Correspondence to Marius Schmidt.

Ethics declarations

Competing interests

The authors declare no competing interests.

Additional information

Peer review information Arunima Singh and Allison Doerr were the primary editors on this article and managed its editorial process and peer review in collaboration with the rest of the editorial team

Publisher’s note Springer Nature remains neutral with regard to jurisdictional claims in published maps and institutional affiliations.

Integrated supplementary information

Supplementary Fig. 1 Setup of a MHz TR-SFX experiment at the EuXFEL (modified from Wiedorn et al.11).

X-ray pulses arrive in 1.13 MHz bursts which repeat every 100 ms. There are 176 X-ray pulses in the burst. The KB-mirror system focuses the X-ray beam to a 2–3 μm focal spot. The fs-laser delivers 376 kHz pulses (λ=420 nm, blue) synchronized to the X-ray pulses. The laser focus is 42 μm Ø in the X-ray interaction region (dotted circle). The microcrystals are mixed with fluorinated oil and injected by a GDVN. The jet produced by the GDVN, the laser beam as well as the X-ray pulses precisely intersect. The time-resolved diffraction patterns are collected by the AGIPD. Diffraction patterns with common time-delays were separated based on the pulse ID (see also Fig. 2b) and combined to datasets.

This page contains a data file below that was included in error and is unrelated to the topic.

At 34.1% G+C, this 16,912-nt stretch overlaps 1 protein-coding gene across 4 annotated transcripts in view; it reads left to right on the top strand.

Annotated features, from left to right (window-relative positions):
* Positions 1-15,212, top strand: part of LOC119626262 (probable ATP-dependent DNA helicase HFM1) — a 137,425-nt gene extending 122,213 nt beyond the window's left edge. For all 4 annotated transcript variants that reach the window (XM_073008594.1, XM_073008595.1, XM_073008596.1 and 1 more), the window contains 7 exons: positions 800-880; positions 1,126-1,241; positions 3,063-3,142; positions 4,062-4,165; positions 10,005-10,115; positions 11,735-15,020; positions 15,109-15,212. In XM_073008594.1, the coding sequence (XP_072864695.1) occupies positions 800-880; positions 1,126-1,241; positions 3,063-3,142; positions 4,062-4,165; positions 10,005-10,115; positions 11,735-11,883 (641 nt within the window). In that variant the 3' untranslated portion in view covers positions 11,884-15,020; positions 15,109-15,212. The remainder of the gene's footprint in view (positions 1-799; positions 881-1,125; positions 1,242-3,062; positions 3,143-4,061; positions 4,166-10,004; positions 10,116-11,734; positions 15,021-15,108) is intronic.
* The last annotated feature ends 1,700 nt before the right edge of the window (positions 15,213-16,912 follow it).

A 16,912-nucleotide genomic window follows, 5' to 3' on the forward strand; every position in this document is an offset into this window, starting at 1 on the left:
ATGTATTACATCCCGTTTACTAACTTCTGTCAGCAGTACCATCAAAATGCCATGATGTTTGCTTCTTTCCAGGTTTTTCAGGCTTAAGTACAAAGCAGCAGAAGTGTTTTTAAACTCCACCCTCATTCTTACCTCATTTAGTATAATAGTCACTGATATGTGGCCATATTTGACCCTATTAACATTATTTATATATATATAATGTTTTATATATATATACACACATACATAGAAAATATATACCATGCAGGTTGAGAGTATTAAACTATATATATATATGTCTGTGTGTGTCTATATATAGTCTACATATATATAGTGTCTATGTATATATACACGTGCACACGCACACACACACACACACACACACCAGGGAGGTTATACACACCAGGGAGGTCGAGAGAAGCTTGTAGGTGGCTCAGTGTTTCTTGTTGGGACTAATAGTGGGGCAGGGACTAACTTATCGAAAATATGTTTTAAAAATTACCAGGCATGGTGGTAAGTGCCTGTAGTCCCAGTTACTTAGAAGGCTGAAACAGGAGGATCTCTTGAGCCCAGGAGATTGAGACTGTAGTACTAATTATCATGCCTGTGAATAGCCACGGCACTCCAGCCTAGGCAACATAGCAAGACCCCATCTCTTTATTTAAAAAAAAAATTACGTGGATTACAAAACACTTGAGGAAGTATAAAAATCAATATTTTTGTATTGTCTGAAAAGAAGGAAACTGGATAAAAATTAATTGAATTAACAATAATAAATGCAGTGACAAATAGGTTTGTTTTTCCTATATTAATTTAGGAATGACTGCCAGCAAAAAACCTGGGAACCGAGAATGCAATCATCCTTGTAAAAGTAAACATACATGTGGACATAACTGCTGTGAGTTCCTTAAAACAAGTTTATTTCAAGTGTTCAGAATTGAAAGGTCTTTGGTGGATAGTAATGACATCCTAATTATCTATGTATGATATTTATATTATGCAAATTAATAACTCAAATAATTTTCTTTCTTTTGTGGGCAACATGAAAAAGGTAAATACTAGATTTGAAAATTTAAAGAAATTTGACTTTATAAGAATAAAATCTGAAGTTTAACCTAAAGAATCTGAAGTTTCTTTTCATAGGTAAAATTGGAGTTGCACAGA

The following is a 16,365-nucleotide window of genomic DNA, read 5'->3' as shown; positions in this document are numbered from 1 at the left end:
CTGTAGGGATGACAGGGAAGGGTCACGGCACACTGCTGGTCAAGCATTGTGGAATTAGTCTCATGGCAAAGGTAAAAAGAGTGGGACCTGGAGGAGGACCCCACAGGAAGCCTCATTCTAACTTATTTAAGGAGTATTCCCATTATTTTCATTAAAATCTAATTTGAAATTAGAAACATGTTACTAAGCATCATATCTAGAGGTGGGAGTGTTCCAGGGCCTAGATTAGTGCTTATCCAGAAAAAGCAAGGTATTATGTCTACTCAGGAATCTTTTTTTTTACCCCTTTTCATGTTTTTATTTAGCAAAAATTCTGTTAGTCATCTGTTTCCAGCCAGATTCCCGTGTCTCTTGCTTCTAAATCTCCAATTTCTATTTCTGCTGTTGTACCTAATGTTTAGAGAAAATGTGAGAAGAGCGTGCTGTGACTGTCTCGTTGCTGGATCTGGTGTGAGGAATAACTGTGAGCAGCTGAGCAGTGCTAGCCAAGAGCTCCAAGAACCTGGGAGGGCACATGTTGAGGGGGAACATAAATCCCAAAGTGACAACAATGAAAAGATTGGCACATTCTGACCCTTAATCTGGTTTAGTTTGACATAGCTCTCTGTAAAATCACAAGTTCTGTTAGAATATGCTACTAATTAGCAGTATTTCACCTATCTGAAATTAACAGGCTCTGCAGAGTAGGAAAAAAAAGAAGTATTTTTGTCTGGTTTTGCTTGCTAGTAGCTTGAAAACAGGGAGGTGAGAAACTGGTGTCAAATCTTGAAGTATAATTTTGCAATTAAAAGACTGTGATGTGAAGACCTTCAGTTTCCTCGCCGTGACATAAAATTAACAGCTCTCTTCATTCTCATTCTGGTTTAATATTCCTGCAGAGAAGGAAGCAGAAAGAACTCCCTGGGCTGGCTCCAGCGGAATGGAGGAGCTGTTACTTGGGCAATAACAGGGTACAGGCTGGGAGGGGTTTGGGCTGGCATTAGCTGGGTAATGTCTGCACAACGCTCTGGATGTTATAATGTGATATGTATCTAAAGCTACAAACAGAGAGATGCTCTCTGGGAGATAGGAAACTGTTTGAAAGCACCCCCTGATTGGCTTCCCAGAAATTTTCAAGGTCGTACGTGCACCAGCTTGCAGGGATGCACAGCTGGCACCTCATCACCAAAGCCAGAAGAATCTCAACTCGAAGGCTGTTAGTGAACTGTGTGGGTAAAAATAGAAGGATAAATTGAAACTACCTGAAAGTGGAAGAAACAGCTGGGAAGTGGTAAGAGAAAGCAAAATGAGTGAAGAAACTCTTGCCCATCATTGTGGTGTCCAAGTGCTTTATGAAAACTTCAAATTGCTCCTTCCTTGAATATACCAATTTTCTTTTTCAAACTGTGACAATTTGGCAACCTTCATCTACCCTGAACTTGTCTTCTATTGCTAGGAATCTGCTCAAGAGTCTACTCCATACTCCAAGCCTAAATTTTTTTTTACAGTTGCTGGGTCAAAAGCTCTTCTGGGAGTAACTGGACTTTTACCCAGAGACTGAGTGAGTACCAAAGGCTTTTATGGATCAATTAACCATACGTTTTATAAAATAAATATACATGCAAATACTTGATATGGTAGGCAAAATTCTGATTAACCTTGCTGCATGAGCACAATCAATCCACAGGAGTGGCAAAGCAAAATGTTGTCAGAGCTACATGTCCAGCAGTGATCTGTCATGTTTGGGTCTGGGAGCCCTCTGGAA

Supplementary Fig. 2 Hit and indexing rates.

a, Hit rates (red) and indexing rates (black) with 1.13 MHz X-ray pulse repetition rate. Note, the strong drop of the hit-rate after the first pulse from 2% to 1%. 472,528 total patterns, 41,559 hits and 24,815 indexed patterns were separated on the basis of pulse IDs. From these, hit rates and indexing rates were calculated. b, Hit rates (red) and indexing rates (black) with 564 kHz X-ray pulse repetition. The overall hit rate is about 2%. 52,495,158 total patterns, 304,673 hits and 142,948 indexed patterns were separated on the basis of pulse IDs from which hit rates and indexing rates were calculated. Blue solid line in a and b, X-ray pulse energy (on arbitrary scale). The indexing rate varies only slightly and is about 40% - 60%.

Supplementary Fig. 3 Extrapolated electron density maps (1.5 σ contour level).